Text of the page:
Jim Macd

Latest posts by Jim Macd

Native plants

Posted: 14/06/2015 at 10:54

By the way, those grasses in the Emorsgate seeds list are Amenity stock, that is, they're not wild grasses. Just in case you're wanting to be strict about what you introduce, very hard to take out grasses once you introduce them. I only bought from their wild section and I bought a great grass mix from another company. It came from a sight of special scientific interest. There's good credentials for you.  I'll see if I can find the link. 

Native plants

Posted: 14/06/2015 at 10:51

I know.   Do you grow Raspberries, Red Currants or Rowan? The birds seem to love those just as much as Cherries. I've got Sorbus a. edulis I've yet to try the berries on those since the birds strip them the minute they turn slightly orange. Rowan is a great tree because it fruits from such an early age compared to other Rosacea.

Native plants

Posted: 14/06/2015 at 10:18

You don't have much luck with those Bird Cherries Nut.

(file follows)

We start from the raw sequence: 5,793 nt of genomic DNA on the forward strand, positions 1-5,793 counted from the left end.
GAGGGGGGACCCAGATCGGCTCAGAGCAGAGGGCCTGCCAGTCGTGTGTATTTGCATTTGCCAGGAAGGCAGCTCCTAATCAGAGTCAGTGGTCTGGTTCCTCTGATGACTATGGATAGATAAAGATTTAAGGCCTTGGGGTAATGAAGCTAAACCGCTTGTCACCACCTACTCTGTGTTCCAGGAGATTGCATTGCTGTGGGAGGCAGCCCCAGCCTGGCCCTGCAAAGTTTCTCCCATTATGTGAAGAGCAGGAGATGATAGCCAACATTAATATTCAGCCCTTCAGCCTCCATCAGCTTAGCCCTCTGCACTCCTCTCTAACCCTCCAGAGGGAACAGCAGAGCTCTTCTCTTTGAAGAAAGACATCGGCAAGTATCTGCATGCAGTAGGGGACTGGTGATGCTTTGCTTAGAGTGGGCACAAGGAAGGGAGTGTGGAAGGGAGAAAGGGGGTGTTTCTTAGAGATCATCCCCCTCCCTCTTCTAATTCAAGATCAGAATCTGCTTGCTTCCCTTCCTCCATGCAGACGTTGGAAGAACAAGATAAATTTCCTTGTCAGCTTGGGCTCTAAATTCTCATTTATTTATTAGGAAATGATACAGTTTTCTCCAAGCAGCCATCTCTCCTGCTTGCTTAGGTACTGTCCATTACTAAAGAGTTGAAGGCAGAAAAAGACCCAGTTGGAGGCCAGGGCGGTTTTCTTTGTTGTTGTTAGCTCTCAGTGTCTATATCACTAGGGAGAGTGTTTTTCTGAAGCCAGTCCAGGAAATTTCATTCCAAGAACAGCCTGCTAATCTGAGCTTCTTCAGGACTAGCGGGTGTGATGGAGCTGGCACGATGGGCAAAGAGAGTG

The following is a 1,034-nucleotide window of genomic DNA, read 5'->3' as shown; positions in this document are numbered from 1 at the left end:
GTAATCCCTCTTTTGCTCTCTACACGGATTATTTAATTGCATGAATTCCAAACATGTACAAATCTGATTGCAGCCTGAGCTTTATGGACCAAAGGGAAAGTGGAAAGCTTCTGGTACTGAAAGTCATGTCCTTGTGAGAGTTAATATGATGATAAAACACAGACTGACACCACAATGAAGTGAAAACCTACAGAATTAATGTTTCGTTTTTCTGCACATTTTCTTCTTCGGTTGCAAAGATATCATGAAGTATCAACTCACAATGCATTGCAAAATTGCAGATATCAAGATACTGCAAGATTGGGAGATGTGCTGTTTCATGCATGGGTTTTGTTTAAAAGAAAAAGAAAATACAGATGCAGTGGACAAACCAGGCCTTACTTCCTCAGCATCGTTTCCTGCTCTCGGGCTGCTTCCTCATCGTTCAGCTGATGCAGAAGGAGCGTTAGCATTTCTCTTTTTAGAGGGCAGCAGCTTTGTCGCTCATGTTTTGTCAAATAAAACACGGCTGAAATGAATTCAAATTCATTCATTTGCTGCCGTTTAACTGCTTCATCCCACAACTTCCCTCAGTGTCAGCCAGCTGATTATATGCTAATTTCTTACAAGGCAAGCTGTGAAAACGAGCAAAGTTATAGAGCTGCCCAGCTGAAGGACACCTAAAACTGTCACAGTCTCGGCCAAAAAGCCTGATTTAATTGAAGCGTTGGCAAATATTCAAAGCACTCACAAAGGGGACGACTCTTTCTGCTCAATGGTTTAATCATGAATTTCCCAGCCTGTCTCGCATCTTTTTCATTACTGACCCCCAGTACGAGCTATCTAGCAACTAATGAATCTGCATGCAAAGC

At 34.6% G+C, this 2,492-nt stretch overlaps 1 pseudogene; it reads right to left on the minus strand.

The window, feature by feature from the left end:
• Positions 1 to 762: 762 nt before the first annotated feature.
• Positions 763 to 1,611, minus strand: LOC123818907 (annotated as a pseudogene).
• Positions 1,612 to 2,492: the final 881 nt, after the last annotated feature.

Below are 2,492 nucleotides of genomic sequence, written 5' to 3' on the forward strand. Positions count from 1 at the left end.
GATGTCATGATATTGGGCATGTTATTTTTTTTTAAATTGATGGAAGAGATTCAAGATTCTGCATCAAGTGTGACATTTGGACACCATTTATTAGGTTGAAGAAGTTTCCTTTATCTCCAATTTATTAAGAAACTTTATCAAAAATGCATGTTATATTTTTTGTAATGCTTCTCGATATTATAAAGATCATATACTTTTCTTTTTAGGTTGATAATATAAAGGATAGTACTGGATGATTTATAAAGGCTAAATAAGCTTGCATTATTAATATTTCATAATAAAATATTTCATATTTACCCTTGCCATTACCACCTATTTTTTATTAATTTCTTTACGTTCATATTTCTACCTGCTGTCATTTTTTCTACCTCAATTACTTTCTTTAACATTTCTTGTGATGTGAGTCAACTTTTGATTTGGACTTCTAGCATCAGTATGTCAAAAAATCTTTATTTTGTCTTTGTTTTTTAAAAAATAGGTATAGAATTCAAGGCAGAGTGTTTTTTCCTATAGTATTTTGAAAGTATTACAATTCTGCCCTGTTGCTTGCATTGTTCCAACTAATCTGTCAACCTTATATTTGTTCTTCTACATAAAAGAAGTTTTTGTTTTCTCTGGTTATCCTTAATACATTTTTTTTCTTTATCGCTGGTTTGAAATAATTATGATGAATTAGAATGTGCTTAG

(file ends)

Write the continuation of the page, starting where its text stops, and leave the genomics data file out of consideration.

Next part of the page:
A shady hedge, I'd go for Yew, it is fairly slow growing but worth it. I have used Yew for the same reason. I've also got some Hornbeam but it isn't doing as well as I'd hoped so I've taken loads of Yew cuttings to 'replace' it. I'll under plant, I took semi-ripe cuttings in Summer/Autumn last year. They're all showing signs of growth, I don't think any one died. Yew's not cheap so I'll do more this year if I don't get enough. Beech is okay but in a shady place it won't be a very dense hedge and you have to get Beech fairly small Beech because they don't transplant very well unless you nurse them like a baby if you have dry shade especially. But it is a lovely hedge. I bought 6 x 2 meter bare root Beech a couple of years ago for a section of the hedge that needed replacing. It is very shady and dry, I lost more than half. I was stupid and greedy because I knew the risks and thought I was watering enough to compensate but I still lost half and I think only one has done well.